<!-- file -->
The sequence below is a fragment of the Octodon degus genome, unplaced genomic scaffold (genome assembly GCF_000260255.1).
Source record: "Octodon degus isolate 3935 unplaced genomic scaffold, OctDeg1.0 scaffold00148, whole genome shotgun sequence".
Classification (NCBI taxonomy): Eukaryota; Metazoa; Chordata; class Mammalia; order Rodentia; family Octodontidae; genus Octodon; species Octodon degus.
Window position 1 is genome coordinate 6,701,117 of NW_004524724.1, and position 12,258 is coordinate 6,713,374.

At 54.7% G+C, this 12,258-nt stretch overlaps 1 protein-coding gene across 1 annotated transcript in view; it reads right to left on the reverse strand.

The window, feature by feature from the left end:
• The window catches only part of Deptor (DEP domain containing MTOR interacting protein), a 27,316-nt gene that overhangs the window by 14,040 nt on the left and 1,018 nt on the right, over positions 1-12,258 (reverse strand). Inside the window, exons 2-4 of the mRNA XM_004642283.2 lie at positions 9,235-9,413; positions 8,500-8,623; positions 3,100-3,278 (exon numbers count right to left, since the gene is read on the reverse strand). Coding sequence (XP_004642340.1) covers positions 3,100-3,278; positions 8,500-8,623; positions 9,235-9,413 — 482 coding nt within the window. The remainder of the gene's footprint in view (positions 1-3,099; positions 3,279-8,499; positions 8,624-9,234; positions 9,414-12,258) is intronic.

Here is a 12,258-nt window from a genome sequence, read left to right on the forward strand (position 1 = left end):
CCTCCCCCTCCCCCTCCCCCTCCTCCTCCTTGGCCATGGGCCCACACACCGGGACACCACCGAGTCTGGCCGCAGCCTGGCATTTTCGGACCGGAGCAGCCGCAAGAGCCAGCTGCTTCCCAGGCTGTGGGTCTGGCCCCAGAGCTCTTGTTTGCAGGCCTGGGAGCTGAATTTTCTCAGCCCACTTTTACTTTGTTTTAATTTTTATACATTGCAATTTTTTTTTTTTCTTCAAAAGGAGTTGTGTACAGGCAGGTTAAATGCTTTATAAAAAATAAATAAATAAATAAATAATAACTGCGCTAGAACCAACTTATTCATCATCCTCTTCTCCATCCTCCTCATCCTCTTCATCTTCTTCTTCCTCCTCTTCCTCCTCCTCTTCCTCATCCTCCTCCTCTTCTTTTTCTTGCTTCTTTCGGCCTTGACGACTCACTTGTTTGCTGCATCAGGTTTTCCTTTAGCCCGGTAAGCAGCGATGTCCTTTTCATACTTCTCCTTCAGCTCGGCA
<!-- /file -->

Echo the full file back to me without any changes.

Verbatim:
The sequence below is a fragment of the Octodon degus genome, unplaced genomic scaffold (genome assembly GCF_000260255.1).
Source record: "Octodon degus isolate 3935 unplaced genomic scaffold, OctDeg1.0 scaffold00148, whole genome shotgun sequence".
Classification (NCBI taxonomy): Eukaryota; Metazoa; Chordata; class Mammalia; order Rodentia; family Octodontidae; genus Octodon; species Octodon degus.
Window position 1 is genome coordinate 6,701,117 of NW_004524724.1, and position 12,258 is coordinate 6,713,374.

At 54.7% G+C, this 12,258-nt stretch overlaps 1 protein-coding gene across 1 annotated transcript in view; it reads right to left on the reverse strand.

The window, feature by feature from the left end:
• The window catches only part of Deptor (DEP domain containing MTOR interacting protein), a 27,316-nt gene that overhangs the window by 14,040 nt on the left and 1,018 nt on the right, over positions 1-12,258 (reverse strand). Inside the window, exons 2-4 of the mRNA XM_004642283.2 lie at positions 9,235-9,413; positions 8,500-8,623; positions 3,100-3,278 (exon numbers count right to left, since the gene is read on the reverse strand). Coding sequence (XP_004642340.1) covers positions 3,100-3,278; positions 8,500-8,623; positions 9,235-9,413 — 482 coding nt within the window. The remainder of the gene's footprint in view (positions 1-3,099; positions 3,279-8,499; positions 8,624-9,234; positions 9,414-12,258) is intronic.

Here is a 12,258-nt window from a genome sequence, read left to right on the forward strand (position 1 = left end):
CCTCCCCCTCCCCCTCCCCCTCCTCCTCCTTGGCCATGGGCCCACACACCGGGACACCACCGAGTCTGGCCGCAGCCTGGCATTTTCGGACCGGAGCAGCCGCAAGAGCCAGCTGCTTCCCAGGCTGTGGGTCTGGCCCCAGAGCTCTTGTTTGCAGGCCTGGGAGCTGAATTTTCTCAGCCCACTTTTACTTTGTTTTAATTTTTATACATTGCAATTTTTTTTTTTTCTTCAAAAGGAGTTGTGTACAGGCAGGTTAAATGCTTTATAAAAAATAAATAAATAAATAAATAATAACTGCGCTAGAACCAACTTATTCATCATCCTCTTCTCCATCCTCCTCATCCTCTTCATCTTCTTCTTCCTCCTCTTCCTCCTCCTCTTCCTCATCCTCCTCCTCTTCTTTTTCTTGCTTCTTTCGGCCTTGACGACTCACTTGTTTGCTGCATCAGGTTTTCCTTTAGCCCGGTAAGCAGCGATGTCCTTTTCATACTTCTCCTTCAGCTCGGCA